In an effort to forge ahead with the peace process, Saudi-Egyptian-Palestinian talks were held this week. European states backed by Russia and the UN are said to be working on issuing a statement to determine the basis of the negotiations agenda.
Nevertheless, if history has taught us something, it’s that what Israel rejects, neither the US nor Europe can impose.
* Digest compiled by Mostapha El Mouloudi
By Deng Malual Jok
Warmongering minds are nothing, but the unstable circumstances any country should prevent. More sweet talks and detailed meetings have been made; still the NCP is too notorious to learn from what the SPLA/M has been fighting for over two decades to bring some change. Nobody likes war, but when all the handy tools are used and never a word to settle something, war is the choice to land on what you want. Preaching the war sermons a big error! And I encouraged all of us to distant ourselves from it.
In wisdom words of our late leader Dr. John Garang de Mabior, quote "You can't solve a problem of any particular part in the Sudan unless you solve the whole problem." The big problem in the Sudan is with Khartoum government. He went on saying "If somebody comes and sit on your shoulder, take this picture... who's fault is it
Southerners were the first people to oppose the Khartoum government in the history of the Sudan. We were the first reactants to the messed up situation and we are being the targets of our attitudes to claim the windows of equal opportunities to all people in the Sudan. We would have won the war if we were to get under one goal to take away the little Khartoum government and remained as one country.
If I had a chance to lobby the oppressed people in the whole country of which I think I'm doing through writing my opinionated articles; all must joined in to endorse the Southerners rights, and then the oppressed should have their rights coming up referendum.
We tried everything we could to make the country one, but our brothers and sisters in Khartoum's (NCP), didn't get it for million times. I think this is the time to take the case to where it has to end.
SEVERAL development programmes have stalled along the border of Uganda and Southern Sudan in Lamwo district due to land wrangles, threatening the lives of about 50,000 former IDPs.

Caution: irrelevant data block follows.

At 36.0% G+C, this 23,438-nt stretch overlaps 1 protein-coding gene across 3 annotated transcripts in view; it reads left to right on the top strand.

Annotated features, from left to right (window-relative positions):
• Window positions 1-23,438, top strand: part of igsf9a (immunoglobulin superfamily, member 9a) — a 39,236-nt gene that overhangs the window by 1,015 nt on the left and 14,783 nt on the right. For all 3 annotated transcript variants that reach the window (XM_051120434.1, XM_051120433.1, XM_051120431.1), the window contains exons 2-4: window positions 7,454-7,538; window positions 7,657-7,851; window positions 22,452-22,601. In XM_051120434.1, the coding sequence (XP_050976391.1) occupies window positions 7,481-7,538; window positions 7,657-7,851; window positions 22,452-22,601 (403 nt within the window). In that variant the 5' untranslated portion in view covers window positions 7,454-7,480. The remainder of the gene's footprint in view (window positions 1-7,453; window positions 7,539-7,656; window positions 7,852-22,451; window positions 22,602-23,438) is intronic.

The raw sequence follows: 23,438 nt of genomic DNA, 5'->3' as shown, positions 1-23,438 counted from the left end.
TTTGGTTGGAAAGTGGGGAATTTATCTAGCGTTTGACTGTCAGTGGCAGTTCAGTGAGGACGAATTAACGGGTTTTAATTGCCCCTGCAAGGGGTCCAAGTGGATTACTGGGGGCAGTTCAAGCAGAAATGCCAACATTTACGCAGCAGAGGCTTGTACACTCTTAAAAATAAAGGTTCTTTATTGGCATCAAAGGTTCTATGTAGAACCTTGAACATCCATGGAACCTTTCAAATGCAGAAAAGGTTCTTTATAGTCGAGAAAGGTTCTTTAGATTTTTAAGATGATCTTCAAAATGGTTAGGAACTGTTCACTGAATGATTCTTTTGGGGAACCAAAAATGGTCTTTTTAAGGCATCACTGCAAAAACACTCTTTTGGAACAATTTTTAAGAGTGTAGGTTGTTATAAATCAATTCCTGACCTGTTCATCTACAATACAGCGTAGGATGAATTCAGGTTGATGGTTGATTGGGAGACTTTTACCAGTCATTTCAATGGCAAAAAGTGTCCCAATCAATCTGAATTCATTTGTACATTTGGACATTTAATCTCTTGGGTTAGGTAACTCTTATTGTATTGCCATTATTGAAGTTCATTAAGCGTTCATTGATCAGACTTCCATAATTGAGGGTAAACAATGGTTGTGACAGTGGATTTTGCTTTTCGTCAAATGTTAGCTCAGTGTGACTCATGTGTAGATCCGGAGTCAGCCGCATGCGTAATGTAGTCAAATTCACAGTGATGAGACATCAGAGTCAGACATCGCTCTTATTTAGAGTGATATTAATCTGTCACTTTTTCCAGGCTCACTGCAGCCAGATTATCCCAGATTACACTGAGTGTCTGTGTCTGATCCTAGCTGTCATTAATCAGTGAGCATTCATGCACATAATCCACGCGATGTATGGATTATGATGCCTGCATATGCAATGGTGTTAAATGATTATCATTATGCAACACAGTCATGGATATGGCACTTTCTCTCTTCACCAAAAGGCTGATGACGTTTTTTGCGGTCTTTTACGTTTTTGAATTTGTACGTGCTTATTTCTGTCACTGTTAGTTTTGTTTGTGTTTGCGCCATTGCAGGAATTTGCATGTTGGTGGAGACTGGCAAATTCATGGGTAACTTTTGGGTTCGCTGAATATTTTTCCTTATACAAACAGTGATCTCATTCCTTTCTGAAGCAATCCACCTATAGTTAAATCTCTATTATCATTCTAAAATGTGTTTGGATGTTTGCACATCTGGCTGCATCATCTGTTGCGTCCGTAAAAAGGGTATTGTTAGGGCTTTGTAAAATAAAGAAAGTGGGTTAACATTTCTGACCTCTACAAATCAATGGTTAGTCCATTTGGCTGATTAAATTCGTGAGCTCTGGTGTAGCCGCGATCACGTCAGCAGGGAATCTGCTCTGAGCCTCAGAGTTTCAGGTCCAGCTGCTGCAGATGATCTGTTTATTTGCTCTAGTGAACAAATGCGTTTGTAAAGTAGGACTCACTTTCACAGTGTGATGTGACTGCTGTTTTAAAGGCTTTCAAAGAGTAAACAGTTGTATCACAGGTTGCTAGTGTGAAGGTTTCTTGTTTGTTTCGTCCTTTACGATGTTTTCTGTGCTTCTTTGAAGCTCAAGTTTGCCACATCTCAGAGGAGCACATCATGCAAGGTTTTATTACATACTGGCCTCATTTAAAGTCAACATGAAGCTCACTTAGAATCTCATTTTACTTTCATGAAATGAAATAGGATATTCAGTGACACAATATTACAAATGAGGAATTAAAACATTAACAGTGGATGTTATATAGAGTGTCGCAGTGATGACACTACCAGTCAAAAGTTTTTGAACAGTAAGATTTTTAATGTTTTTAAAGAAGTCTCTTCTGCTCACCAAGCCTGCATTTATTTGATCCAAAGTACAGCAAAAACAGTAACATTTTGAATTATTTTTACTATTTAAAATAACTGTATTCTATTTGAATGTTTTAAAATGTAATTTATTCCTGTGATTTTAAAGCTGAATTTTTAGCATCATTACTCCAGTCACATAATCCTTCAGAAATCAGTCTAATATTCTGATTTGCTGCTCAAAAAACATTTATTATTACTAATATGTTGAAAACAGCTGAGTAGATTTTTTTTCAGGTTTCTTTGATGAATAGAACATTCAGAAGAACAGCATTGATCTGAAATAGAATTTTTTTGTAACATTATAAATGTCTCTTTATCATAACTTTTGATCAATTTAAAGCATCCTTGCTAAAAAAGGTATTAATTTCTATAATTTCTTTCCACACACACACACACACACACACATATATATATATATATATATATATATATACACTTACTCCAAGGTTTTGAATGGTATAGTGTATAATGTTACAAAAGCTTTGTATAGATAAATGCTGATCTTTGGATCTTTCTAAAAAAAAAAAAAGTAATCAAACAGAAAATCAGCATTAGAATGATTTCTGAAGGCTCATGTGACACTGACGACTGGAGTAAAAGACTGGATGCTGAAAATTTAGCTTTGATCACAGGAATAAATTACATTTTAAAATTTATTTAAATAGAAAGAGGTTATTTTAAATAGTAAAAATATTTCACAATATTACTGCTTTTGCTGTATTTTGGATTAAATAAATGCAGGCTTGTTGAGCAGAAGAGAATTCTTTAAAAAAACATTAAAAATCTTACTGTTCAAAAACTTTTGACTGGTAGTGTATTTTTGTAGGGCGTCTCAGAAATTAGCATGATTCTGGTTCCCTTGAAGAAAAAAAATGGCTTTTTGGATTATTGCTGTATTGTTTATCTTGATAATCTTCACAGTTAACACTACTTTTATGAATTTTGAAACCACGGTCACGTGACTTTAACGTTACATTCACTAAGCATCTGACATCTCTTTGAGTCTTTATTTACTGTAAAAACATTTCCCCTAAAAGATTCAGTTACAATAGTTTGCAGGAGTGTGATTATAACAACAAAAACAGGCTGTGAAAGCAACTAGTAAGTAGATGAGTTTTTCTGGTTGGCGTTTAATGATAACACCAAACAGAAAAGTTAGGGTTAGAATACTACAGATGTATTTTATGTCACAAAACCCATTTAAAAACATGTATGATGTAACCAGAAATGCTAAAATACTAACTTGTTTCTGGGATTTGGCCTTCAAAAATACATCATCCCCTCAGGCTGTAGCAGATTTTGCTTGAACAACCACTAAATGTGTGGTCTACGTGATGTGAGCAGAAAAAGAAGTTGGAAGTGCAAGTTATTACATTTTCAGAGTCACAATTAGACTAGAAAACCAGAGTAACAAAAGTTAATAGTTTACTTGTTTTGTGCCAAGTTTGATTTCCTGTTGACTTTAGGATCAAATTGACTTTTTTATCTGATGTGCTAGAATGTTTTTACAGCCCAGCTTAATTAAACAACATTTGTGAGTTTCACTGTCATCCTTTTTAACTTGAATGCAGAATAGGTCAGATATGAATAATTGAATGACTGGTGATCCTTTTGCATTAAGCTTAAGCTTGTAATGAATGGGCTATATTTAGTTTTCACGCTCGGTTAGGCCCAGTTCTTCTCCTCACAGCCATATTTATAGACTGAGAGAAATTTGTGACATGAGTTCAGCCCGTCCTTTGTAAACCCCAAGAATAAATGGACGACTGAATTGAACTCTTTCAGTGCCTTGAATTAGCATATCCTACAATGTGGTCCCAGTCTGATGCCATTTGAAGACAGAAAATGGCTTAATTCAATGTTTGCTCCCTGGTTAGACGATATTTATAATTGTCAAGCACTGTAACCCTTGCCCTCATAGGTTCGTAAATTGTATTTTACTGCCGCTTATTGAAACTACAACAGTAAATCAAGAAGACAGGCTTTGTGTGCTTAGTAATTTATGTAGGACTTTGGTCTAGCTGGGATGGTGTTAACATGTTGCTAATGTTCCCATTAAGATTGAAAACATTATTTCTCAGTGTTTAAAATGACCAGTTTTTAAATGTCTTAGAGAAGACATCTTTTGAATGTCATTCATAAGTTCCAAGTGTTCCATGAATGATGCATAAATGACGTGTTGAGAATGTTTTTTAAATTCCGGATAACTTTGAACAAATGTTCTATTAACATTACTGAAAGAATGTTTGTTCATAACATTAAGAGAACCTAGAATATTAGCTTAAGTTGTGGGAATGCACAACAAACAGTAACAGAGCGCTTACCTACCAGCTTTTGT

According to Sylvester Opira, the deputy resident district commissioner of Kitgum district, the construction of a 66km road by the Uganda National Raods Authority from Kitgum to the Sudan border halted due to the dispute.
Opira said the Sudanese are claiming about 20km of land inside Uganda, which include parts of Madi-Opei, Agoro, Potika, Lokung and Palabek sub counties.
“We have four primary schools in this disputed land. The Ugandan foreign affairs ministry has been informed to link up with members of Inter Governmental Authority for Development to resolve this border dispute,” he told the New Vision in an interview last week.
“The Southern Sudanese authorities have stopped Ugandan engineers from surveying Kitgum-Madi-Opei road up to the border. The engineers should have started last year but the dispute has stalled it,” Opira said.
He further said the Sudanese authorities had started surveying land from Magwii and crossed the actual border inside Uganda through Ngomo-romo to Nyimur bridge last year.
“We stopped their engineers from continuing with surveying Ugandan land,” he said.
He added that last year, the Sudanese also wanted to build a border post near Apirit, which is about 14 km inside Uganda but were stopped.
By Deng Malual Jok